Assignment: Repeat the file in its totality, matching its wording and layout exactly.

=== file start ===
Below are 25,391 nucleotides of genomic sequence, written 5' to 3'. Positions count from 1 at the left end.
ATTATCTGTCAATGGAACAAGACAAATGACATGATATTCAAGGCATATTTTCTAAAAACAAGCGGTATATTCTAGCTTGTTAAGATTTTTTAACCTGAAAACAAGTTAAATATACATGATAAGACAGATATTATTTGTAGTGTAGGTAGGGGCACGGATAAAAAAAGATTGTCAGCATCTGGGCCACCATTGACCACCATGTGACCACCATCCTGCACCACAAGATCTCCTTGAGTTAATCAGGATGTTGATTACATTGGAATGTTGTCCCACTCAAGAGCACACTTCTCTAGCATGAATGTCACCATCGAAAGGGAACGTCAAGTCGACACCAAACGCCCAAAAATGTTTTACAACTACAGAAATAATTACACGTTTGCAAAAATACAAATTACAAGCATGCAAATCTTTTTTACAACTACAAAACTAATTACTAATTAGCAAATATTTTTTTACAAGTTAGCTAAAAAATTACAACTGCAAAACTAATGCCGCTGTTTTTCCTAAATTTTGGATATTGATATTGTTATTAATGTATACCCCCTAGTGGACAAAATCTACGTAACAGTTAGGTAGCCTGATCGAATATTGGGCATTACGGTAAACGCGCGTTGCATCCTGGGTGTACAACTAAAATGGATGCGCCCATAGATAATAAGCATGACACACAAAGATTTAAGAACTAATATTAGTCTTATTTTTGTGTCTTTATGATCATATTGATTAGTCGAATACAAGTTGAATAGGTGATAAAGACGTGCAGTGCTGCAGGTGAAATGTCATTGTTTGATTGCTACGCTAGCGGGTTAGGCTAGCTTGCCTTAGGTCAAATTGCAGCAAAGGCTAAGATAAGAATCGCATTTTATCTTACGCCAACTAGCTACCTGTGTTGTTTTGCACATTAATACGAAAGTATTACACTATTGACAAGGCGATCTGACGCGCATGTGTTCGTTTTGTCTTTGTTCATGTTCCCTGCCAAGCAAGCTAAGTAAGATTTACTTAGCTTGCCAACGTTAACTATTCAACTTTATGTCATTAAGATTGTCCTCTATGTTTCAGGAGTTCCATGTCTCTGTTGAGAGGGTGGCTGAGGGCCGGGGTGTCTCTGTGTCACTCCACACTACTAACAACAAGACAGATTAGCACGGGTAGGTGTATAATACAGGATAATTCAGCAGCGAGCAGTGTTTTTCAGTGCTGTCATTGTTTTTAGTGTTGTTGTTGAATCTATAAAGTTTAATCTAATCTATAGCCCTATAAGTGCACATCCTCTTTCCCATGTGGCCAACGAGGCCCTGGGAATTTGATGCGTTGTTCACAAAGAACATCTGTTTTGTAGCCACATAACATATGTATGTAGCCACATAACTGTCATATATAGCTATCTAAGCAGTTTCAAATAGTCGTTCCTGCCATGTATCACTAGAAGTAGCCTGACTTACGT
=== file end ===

Below are 25,391 nucleotides of genomic sequence, written 5' to 3'. Positions count from 1 at the left end.
ATTATCTGTCAATGGAACAAGACAAATGACATGATATTCAAGGCATATTTTCTAAAAACAAGCGGTATATTCTAGCTTGTTAAGATTTTTTAACCTGAAAACAAGTTAAATATACATGATAAGACAGATATTATTTGTAGTGTAGGTAGGGGCACGGATAAAAAAAGATTGTCAGCATCTGGGCCACCATTGACCACCATGTGACCACCATCCTGCACCACAAGATCTCCTTGAGTTAATCAGGATGTTGATTACATTGGAATGTTGTCCCACTCAAGAGCACACTTCTCTAGCATGAATGTCACCATCGAAAGGGAACGTCAAGTCGACACCAAACGCCCAAAAATGTTTTACAACTACAGAAATAATTACACGTTTGCAAAAATACAAATTACAAGCATGCAAATCTTTTTTACAACTACAAAACTAATTACTAATTAGCAAATATTTTTTTACAAGTTAGCTAAAAAATTACAACTGCAAAACTAATGCCGCTGTTTTTCCTAAATTTTGGATATTGATATTGTTATTAATGTATACCCCCTAGTGGACAAAATCTACGTAACAGTTAGGTAGCCTGATCGAATATTGGGCATTACGGTAAACGCGCGTTGCATCCTGGGTGTACAACTAAAATGGATGCGCCCATAGATAATAAGCATGACACACAAAGATTTAAGAACTAATATTAGTCTTATTTTTGTGTCTTTATGATCATATTGATTAGTCGAATACAAGTTGAATAGGTGATAAAGACGTGCAGTGCTGCAGGTGAAATGTCATTGTTTGATTGCTACGCTAGCGGGTTAGGCTAGCTTGCCTTAGGTCAAATTGCAGCAAAGGCTAAGATAAGAATCGCATTTTATCTTACGCCAACTAGCTACCTGTGTTGTTTTGCACATTAATACGAAAGTATTACACTATTGACAAGGCGATCTGACGCGCATGTGTTCGTTTTGTCTTTGTTCATGTTCCCTGCCAAGCAAGCTAAGTAAGATTTACTTAGCTTGCCAACGTTAACTATTCAACTTTATGTCATTAAGATTGTCCTCTATGTTTCAGGAGTTCCATGTCTCTGTTGAGAGGGTGGCTGAGGGCCGGGGTGTCTCTGTGTCACTCCACACTACTAACAACAAGACAGATTAGCACGGGTAGGTGTATAATACAGGATAATTCAGCAGCGAGCAGTGTTTTTCAGTGCTGTCATTGTTTTTAGTGTTGTTGTTGAATCTATAAAGTTTAATCTAATCTATAGCCCTATAAGTGCACATCCTCTTTCCCATGTGGCCAACGAGGCCCTGGGAATTTGATGCGTTGTTCACAAAGAACATCTGTTTTGTAGCCACATAACATATGTATGTAGCCACATAACTGTCATATATAGCTATCTAAGCAGTTTCAAATAGTCGTTCCTGCCATGTATCACTAGAAGTAGCCTGACTTACGT